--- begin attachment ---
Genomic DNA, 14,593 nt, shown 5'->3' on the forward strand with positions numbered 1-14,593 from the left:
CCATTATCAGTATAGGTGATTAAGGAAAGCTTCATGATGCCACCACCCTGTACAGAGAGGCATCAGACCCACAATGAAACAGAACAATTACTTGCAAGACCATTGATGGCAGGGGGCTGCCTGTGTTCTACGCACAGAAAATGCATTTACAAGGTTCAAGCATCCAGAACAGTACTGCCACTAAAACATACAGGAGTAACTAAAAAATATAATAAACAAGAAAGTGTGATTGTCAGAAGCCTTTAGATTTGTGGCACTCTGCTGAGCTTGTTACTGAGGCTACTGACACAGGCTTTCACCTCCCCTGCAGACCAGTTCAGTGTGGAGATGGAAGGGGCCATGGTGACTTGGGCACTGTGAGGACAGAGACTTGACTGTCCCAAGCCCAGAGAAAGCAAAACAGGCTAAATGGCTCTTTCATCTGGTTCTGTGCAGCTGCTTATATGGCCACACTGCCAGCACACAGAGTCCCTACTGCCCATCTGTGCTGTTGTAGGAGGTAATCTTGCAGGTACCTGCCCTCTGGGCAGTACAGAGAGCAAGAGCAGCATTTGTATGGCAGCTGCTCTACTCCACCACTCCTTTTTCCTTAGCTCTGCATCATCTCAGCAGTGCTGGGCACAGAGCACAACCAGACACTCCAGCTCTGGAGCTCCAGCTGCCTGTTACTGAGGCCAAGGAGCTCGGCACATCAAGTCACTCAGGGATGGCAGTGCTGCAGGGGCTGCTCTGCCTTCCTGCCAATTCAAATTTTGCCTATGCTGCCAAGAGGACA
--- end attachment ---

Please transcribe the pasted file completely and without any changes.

Genomic DNA, 14,593 nt, shown 5'->3' on the forward strand with positions numbered 1-14,593 from the left:
CCATTATCAGTATAGGTGATTAAGGAAAGCTTCATGATGCCACCACCCTGTACAGAGAGGCATCAGACCCACAATGAAACAGAACAATTACTTGCAAGACCATTGATGGCAGGGGGCTGCCTGTGTTCTACGCACAGAAAATGCATTTACAAGGTTCAAGCATCCAGAACAGTACTGCCACTAAAACATACAGGAGTAACTAAAAAATATAATAAACAAGAAAGTGTGATTGTCAGAAGCCTTTAGATTTGTGGCACTCTGCTGAGCTTGTTACTGAGGCTACTGACACAGGCTTTCACCTCCCCTGCAGACCAGTTCAGTGTGGAGATGGAAGGGGCCATGGTGACTTGGGCACTGTGAGGACAGAGACTTGACTGTCCCAAGCCCAGAGAAAGCAAAACAGGCTAAATGGCTCTTTCATCTGGTTCTGTGCAGCTGCTTATATGGCCACACTGCCAGCACACAGAGTCCCTACTGCCCATCTGTGCTGTTGTAGGAGGTAATCTTGCAGGTACCTGCCCTCTGGGCAGTACAGAGAGCAAGAGCAGCATTTGTATGGCAGCTGCTCTACTCCACCACTCCTTTTTCCTTAGCTCTGCATCATCTCAGCAGTGCTGGGCACAGAGCACAACCAGACACTCCAGCTCTGGAGCTCCAGCTGCCTGTTACTGAGGCCAAGGAGCTCGGCACATCAAGTCACTCAGGGATGGCAGTGCTGCAGGGGCTGCTCTGCCTTCCTGCCAATTCAAATTTTGCCTATGCTGCCAAGAGGACA